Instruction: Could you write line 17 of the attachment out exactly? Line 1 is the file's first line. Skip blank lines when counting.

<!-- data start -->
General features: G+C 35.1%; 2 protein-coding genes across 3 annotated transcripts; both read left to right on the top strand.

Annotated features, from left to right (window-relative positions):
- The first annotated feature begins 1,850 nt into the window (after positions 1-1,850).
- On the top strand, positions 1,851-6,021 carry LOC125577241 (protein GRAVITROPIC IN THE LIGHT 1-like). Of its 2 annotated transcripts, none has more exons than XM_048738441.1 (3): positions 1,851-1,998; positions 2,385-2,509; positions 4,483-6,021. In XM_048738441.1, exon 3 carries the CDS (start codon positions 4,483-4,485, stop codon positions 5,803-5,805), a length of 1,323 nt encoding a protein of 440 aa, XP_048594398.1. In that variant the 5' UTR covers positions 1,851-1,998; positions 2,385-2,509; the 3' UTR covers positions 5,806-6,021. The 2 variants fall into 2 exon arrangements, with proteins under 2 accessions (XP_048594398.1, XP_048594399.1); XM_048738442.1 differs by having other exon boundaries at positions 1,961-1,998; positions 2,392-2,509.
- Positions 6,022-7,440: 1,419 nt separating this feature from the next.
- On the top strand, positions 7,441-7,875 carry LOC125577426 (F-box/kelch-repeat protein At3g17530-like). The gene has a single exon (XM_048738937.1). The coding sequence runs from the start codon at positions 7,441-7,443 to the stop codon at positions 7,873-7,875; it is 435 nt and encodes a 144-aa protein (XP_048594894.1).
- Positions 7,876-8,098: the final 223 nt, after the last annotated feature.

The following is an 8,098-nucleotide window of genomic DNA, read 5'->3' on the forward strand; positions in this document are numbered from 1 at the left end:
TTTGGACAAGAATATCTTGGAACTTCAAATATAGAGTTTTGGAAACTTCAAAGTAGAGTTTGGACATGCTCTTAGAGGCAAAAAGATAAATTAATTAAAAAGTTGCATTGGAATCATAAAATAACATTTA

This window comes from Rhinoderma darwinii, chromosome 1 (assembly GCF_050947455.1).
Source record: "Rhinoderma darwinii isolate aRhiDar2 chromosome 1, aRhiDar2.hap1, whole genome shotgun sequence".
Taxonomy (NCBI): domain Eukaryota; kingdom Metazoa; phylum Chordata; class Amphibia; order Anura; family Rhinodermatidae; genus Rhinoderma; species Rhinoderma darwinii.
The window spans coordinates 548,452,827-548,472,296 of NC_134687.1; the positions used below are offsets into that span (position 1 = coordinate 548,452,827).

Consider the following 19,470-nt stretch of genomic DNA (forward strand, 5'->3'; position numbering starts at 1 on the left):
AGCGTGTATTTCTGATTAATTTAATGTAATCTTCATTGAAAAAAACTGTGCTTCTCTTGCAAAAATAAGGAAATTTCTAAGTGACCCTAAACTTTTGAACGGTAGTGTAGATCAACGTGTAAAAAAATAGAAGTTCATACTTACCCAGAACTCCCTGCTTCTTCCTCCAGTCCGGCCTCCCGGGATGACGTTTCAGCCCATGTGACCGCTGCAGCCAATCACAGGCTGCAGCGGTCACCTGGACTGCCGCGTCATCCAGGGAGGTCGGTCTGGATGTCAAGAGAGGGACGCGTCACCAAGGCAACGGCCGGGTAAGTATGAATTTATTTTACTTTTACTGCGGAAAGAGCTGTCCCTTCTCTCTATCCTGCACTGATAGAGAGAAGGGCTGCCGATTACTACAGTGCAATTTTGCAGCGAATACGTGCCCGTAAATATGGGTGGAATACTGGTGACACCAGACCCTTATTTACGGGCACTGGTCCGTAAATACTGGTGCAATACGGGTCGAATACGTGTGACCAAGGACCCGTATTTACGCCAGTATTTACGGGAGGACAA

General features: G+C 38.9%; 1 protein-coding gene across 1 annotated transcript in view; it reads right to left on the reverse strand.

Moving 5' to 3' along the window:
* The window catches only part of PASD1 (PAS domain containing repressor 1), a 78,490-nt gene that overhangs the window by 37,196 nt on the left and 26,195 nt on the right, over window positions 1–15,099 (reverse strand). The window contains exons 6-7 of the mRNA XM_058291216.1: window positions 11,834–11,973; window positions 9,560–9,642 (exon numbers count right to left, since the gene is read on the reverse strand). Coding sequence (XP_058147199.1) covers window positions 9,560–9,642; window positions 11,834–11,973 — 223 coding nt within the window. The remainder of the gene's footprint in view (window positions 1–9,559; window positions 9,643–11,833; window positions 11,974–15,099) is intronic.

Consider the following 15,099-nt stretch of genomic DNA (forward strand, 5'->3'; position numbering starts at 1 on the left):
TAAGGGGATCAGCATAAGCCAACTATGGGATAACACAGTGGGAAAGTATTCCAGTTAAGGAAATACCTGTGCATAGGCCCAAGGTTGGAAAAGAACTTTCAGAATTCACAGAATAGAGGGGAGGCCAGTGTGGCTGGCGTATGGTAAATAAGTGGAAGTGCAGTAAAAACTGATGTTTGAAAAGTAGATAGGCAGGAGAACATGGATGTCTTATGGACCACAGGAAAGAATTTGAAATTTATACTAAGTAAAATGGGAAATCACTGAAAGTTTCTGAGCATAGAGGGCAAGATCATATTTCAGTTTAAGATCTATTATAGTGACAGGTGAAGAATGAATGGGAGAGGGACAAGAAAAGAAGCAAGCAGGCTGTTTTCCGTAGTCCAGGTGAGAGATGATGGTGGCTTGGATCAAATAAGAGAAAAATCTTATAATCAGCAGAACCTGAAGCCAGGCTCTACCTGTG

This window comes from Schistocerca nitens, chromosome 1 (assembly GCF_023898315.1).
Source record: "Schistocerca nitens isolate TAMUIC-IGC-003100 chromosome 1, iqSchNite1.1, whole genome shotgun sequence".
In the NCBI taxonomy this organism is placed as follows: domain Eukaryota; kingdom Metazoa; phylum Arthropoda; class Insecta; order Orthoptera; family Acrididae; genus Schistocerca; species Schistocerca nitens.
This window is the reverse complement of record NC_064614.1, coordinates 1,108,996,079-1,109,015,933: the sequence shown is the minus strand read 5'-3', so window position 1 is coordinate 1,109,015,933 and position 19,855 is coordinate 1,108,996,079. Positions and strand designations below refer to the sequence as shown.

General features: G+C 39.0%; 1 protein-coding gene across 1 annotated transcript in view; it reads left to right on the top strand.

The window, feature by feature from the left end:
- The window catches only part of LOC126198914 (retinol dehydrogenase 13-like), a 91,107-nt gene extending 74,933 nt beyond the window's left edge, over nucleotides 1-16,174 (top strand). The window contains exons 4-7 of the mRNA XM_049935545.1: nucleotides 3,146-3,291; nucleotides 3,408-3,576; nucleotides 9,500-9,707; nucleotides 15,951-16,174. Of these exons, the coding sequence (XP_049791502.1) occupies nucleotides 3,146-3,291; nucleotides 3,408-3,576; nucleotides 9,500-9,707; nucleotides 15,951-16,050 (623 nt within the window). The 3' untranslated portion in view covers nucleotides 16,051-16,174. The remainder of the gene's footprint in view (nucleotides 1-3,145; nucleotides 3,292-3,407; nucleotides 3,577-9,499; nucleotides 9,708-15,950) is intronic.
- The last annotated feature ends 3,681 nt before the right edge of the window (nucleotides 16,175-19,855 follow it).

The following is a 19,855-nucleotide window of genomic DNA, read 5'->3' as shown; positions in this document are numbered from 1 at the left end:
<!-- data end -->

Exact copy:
Moving 5' to 3' along the window: